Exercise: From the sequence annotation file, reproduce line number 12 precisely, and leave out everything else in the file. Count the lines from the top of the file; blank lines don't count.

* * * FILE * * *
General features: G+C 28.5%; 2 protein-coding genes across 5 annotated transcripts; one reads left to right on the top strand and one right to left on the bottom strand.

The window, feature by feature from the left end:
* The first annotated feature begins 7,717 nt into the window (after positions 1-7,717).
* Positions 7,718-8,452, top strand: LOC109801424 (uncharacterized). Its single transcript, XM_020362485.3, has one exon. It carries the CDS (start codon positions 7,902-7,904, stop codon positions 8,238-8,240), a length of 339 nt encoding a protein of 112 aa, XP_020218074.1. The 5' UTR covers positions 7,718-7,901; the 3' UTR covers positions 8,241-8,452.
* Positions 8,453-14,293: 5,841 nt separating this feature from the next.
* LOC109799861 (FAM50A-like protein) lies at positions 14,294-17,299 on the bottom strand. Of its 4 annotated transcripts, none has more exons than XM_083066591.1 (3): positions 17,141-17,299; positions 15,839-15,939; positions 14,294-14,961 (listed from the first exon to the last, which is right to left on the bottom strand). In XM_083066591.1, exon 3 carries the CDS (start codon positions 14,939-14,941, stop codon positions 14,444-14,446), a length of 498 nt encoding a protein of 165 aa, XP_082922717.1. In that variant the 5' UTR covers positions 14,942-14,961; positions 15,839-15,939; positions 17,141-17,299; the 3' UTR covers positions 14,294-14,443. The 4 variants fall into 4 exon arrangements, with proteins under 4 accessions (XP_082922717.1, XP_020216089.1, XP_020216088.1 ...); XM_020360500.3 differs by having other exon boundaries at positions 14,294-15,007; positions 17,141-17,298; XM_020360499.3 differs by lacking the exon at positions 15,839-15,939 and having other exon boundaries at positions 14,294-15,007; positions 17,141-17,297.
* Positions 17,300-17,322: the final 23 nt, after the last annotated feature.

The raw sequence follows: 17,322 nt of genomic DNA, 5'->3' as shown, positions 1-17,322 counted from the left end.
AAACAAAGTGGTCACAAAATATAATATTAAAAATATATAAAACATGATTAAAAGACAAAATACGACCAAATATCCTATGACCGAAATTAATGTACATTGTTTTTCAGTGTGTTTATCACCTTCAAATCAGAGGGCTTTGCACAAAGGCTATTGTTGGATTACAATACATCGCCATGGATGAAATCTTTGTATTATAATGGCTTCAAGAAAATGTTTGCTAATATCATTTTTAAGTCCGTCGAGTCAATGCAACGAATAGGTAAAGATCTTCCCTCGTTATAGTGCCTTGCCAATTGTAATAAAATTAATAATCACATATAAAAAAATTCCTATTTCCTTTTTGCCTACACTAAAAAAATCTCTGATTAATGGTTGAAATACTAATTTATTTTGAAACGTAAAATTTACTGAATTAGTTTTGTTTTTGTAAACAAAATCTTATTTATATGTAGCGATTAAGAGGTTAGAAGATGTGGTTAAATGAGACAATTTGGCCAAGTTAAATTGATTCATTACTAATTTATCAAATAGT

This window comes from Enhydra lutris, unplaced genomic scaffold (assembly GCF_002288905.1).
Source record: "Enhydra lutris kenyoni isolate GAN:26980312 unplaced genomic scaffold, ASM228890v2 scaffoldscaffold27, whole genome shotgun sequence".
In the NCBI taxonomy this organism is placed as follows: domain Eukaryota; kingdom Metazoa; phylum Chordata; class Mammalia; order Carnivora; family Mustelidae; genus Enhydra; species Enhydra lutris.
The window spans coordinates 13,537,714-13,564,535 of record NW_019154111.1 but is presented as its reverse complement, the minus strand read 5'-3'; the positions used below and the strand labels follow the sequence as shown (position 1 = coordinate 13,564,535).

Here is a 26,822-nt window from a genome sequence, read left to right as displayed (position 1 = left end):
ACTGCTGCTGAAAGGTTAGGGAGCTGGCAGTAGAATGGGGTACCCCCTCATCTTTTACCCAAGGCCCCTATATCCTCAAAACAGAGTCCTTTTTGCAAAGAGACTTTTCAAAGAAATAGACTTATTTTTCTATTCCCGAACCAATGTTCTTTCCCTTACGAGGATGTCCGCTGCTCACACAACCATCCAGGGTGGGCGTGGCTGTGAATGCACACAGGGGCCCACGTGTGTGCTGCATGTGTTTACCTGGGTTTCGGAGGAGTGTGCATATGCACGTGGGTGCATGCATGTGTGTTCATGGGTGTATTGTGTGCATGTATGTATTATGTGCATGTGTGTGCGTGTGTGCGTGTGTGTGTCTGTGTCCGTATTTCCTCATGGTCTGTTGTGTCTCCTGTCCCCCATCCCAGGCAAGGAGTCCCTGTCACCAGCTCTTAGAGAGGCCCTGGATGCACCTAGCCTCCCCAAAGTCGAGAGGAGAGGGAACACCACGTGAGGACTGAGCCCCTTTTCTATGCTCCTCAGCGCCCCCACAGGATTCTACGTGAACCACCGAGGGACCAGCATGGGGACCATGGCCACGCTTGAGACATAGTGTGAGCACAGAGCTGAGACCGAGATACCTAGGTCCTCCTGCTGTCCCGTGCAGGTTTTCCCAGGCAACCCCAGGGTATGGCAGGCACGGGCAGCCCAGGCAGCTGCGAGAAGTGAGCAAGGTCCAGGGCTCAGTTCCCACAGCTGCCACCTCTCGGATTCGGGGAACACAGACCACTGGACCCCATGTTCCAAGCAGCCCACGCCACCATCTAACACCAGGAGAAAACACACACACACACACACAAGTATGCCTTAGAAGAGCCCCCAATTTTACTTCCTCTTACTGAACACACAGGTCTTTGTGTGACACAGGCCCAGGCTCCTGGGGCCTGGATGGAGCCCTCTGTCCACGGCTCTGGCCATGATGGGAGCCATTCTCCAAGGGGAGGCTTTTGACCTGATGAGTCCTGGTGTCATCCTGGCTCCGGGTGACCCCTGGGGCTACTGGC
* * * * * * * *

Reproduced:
In the NCBI taxonomy this organism is placed as follows: domain Eukaryota; kingdom Metazoa; phylum Chordata; class Mammalia; order Carnivora; family Mustelidae; genus Enhydra; species Enhydra lutris.